The Obesity Epidemic: What’s To Blame?
By Robin Blades | October 11, 2017
About one in three adults is obese in the United States. Another one in three adults is overweight. Altogether, almost 228 million Americans are struggling with their weight.
Although many factors contribute to the obesity epidemic, one recent discovery stands out: environmental toxics.
Scientists have found that chemicals, known as obesogens, are mimicking hormones that regulate fat storage. This new data suggests that weight gain may be less about personal responsibility, and far more about our toxic exposures.
Over a decade ago, Japanese scientists discovered that low levels of certain compounds stimulate disturbing developmental changes. Their work inspired Dr. Bruce Blumberg from UC Irvine to expose pregnant mice to these compounds in 2006.
“The offspring were born with more fat already stored, more fat cells, and became 5% to 20% fatter by adulthood.”
By exposing them to obesogens in utero, Blumberg altered the physiology of the baby mice so that even when they ate and exercised normally, they were fatter. He coined the word obesogen to tag the dozens of chemicals that act on fat metabolism, including many phthalates, BPA, flame retardants, pesticides, and perfluoroalkyl compounds…
Obesogenic chemicals are now “ubiquitous in the food chain” and present in virtually all Americans at varying levels. They are found in:
- Wall paper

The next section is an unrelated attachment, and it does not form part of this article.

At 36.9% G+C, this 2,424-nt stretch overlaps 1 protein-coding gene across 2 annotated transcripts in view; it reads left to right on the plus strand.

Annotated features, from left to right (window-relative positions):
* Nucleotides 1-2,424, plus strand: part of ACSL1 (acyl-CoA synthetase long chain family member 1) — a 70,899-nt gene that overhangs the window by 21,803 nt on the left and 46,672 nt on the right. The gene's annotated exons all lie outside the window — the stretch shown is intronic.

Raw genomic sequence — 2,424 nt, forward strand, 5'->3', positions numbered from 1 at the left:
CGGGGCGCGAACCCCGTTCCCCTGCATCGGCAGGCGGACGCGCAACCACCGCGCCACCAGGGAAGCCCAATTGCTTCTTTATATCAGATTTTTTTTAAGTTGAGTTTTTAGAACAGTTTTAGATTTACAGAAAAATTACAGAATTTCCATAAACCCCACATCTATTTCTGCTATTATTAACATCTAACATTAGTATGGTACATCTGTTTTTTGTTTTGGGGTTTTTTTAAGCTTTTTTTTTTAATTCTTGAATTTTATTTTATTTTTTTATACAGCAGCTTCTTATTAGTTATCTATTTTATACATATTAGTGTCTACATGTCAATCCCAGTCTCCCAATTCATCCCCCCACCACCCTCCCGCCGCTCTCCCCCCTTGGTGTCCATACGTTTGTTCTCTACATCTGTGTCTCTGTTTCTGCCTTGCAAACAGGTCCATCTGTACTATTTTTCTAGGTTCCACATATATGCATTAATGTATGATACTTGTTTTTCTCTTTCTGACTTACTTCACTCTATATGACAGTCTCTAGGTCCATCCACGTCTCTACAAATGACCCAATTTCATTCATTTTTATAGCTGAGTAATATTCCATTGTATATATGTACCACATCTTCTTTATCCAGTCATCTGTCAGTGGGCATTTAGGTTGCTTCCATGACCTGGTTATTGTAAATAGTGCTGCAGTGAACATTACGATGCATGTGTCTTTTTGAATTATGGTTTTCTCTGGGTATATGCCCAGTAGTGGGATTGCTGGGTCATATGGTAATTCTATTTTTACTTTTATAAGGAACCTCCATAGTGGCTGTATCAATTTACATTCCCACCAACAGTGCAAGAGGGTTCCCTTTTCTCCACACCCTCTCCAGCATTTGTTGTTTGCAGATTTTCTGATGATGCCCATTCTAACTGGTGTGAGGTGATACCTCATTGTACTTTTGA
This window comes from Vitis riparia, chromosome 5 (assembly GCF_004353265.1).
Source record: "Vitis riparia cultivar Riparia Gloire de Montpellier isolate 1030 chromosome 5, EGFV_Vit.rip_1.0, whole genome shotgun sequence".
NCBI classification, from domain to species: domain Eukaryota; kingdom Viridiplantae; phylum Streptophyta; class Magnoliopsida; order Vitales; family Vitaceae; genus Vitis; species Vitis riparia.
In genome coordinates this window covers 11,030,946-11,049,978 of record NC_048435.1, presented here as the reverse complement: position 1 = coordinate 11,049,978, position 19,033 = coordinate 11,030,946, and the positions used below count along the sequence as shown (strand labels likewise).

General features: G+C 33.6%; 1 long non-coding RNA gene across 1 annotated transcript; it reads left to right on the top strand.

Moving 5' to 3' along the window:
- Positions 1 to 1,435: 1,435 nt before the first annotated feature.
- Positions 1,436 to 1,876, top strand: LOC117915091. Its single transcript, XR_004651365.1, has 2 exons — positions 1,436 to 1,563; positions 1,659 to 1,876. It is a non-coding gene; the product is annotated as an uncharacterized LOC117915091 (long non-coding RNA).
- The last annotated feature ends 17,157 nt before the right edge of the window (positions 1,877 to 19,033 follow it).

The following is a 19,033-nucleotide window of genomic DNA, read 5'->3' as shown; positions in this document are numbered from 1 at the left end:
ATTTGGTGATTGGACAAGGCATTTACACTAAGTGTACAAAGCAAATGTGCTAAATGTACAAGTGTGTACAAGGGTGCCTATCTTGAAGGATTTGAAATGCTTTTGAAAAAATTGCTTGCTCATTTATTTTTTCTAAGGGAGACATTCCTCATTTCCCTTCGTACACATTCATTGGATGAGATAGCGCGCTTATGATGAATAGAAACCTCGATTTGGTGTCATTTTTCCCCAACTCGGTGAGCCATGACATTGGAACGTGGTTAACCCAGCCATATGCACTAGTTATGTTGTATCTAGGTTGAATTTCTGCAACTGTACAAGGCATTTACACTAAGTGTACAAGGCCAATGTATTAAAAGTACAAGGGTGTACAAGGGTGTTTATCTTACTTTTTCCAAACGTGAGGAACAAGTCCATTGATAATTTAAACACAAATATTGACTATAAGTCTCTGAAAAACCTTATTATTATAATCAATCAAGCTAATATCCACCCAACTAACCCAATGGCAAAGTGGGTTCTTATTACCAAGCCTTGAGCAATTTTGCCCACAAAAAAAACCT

- Carpet and tile
- Personal care products
- Food and water
A 2017 study identified one specific vehicle for obesogen exposure – dust. Dr. Heather Stapleton from the Nicholas School of the Environment at Duke University discovered that more than two-thirds of the chemicals found in dust are obesogens that drive fat cell development, even at levels as low as 15 milligrams per day. Children are estimated to consume around 50 milligrams of dust per day, mostly from hand-to-mouth contact.
This data demonstrates just how pervasive obesogens are in our daily lives. Small amounts of these chemicals can disrupt metabolic development — especially in children. While adult obesity has doubled since 1980, obesity among kids has tripled. By 2006, even infant obesity had risen 73% percent.
One likely contributor to this trend is exposure to environmental toxins. We can reduce the use and presence of these harmful chemicals. Check out our Six Classes videos to learn more about reducing your exposure to toxics, many of which are obesogens.